Although Rajan’s intentions were right, his approach was wrong. Experts suggest the central banker’s biggest mistake was to treat the RBI as a university and the newly appointed BJP-led National Democratic Alliance (NDA) government as his students, who could be made to elicit unquestioning obedience to any financial reforms brought forth by him, according to the First Post website.
The economics wizard went wrong in being obsessed with fixing the Indian economy while ignoring the existence of the political reality that went into it. Whether knowingly or unknowingly, Rajan failed miserably in understanding the country’s new governance. He disappointed those convinced of his intellectual caliber by harboring an incorrect and somewhat complacent thinking that he could get away unscathed after mouthing uninvited criticism over the policies made by a political regime that, in the last two years, has garnered enough popularity in spite of being both highly anti-intellectual and intolerant to any dissent.
Besides, he was also at fault for assuming continuous recognition of his relentless efforts to save the Indian economy from collapsing. All of this occurred in the wake of his fearless jabs at the functioning of a government that from day one of its coming to power favored sycophancy over meritocracy. This is clear from the key appointments of “yes men” it has made to head some of the prestigious academic institutions and statutory watchdog and censorship bodies in the country, such as the Films and Television Institute of India in Pune (FTII- Pune) and the Central Board of Film Certification (CBFC), as stated by the Daily O website.
This was not the first time that an academic expert was appointed to oversee and manage one critical aspect of the country’s functioning alongside an existing governance regime. The case in point is that of late Dr. A.P.J. Abdul Kalam, who, despite his academic stature as a scientist lacking any prior mainstream politics exposure, was appointed as the 11th president of India from 2002 to 2007, as confirmed from his official website. Fondly remembered as India’s “Missile Man,” Kalam, too, had his share of political controversies in which he got entangled during his presidency. However, what set him apart from Rajan, despite sharing the same label of “academician,” was the deftness and panache with which he fielded them and emerged successful, as reported by the Quint website.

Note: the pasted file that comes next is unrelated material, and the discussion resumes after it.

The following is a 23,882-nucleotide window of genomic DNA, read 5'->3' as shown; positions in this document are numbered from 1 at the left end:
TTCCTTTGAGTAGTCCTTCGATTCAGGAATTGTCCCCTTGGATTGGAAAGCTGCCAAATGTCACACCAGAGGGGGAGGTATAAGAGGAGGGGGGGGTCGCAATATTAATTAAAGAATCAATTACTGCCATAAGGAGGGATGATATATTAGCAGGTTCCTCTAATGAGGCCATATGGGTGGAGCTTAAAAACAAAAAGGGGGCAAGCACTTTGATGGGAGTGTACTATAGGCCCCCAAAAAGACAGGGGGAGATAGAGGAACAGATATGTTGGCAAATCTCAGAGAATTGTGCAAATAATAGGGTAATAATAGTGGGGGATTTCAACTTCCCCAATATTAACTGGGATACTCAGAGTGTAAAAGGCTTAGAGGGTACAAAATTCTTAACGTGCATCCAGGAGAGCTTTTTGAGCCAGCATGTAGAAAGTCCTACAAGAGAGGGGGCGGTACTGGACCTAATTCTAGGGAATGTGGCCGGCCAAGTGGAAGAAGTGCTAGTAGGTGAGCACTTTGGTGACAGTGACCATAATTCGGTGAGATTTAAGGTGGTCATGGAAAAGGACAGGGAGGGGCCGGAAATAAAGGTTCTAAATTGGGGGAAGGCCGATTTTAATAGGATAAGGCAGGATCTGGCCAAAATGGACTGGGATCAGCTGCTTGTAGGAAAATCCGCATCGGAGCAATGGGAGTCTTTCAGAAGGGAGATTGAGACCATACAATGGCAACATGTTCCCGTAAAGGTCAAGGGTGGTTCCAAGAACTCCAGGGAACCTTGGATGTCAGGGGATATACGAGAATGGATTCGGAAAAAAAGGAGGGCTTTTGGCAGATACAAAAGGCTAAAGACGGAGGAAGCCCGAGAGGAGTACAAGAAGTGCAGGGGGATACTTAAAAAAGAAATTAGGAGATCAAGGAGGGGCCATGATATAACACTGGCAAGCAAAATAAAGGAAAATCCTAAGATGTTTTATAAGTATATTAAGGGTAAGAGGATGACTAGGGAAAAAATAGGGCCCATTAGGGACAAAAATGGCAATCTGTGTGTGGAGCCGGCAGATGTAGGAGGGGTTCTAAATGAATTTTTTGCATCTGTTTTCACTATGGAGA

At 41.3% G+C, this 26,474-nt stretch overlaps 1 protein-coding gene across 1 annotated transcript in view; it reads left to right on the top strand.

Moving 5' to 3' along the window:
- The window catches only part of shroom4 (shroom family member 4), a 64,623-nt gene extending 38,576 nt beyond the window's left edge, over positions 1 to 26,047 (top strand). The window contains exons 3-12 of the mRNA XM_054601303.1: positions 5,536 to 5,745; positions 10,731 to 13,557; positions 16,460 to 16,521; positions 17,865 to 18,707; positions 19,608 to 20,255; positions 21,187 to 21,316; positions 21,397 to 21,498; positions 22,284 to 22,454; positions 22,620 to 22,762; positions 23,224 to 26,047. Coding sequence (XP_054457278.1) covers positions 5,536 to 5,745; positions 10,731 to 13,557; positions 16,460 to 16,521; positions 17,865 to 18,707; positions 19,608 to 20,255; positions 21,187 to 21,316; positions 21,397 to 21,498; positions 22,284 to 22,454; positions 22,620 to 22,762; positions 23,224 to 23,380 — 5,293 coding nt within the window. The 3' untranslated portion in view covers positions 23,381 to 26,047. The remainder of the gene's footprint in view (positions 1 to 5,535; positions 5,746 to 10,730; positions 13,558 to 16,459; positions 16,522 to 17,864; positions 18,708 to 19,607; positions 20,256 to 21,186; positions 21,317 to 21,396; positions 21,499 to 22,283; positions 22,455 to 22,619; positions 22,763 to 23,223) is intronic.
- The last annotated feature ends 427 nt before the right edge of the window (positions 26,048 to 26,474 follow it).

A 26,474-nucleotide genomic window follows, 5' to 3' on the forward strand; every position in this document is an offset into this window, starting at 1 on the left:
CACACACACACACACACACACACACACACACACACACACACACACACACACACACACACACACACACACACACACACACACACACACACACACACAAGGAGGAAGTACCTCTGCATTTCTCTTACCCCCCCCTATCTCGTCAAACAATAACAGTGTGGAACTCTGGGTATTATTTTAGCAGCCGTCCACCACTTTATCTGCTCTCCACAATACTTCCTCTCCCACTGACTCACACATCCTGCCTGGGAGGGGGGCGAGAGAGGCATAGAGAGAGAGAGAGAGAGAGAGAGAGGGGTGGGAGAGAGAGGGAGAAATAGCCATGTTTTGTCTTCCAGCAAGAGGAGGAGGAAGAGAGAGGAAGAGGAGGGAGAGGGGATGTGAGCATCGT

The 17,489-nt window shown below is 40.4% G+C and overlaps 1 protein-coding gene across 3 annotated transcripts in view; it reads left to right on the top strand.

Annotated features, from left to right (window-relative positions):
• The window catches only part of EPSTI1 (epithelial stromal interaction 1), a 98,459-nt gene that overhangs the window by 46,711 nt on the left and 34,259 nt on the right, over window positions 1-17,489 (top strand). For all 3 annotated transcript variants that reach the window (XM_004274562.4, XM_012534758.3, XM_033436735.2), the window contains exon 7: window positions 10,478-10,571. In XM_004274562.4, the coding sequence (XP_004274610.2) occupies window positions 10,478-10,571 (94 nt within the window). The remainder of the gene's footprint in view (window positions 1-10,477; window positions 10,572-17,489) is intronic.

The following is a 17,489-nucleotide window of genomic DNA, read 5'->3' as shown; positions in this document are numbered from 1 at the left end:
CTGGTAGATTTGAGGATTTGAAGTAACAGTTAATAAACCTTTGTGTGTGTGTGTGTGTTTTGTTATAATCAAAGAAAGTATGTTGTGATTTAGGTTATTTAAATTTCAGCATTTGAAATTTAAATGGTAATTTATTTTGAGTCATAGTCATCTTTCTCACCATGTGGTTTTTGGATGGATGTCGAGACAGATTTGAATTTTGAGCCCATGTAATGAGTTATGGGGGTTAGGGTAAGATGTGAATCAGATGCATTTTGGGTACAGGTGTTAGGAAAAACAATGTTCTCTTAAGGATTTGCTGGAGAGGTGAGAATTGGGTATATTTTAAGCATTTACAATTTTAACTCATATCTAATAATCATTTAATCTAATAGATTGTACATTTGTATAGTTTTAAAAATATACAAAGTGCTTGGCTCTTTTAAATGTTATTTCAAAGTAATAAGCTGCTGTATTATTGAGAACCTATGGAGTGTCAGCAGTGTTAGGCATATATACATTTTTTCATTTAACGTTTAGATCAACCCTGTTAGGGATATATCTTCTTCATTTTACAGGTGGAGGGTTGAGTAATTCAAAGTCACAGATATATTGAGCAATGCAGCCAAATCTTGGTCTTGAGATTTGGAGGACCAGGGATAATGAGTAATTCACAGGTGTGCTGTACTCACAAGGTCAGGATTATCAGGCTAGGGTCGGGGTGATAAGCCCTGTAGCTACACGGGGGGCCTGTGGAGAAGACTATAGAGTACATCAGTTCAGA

Rajan does appear to have acted with less grace and maturity than expected in balancing out the handling of his tenure and interaction with the central government. Still, it would not be completely justified to put the onus of everything that took place on his shoulders. After all, academicians uphold their self-esteem over everything else, including position and power, as stated by the MICA website. They often give preference to being infamous and unpopular in a safe and open-minded society that promotes freedom of speech and expression over fame and popularity in a closed environment that is insecure, restricts movement, and curbs freedom of speech and expression. Rajan is no different.
During his three-year-stint as the RBI governor, Rajan’s biggest achievement seems to have been his ability to speak his mind against all odds by clearly communicating that both academics and politics cannot co-exist – something which only an academician can do. Regardless of the trials and tribulations he went through, including his share of wins and losses, one thing for which he does deserve accolades is his continued faithfulness and loyalty toward the academia, thus proving time and again that he is a true academician by heart and will always remain one.
Opinion by Bashar Saajid
Chicago Booth: Faculty and Research – Raghuram Rajan
Business Standard: BJP doesn’t agree with Swamy’s remarks against Raghuram Rajan: Arun Jaitley
NDTV: Chicago University Welcomes RBI Governor Raghuram Rajan Back to Academics
MICA: I am Raghuram Rajan and I do things My own way
Daily O: Raghuram Rajan has only himself to blame for working with Modi
First Post: The numbers RBI governor Raghuram Rajan did not get: 2014 and 282
AbdulKalam.com: Profile of Dr. A.P.J. Abdul Kalam
The Quint: Gone Viral: As President, Kalam Fielded Controversies with Panache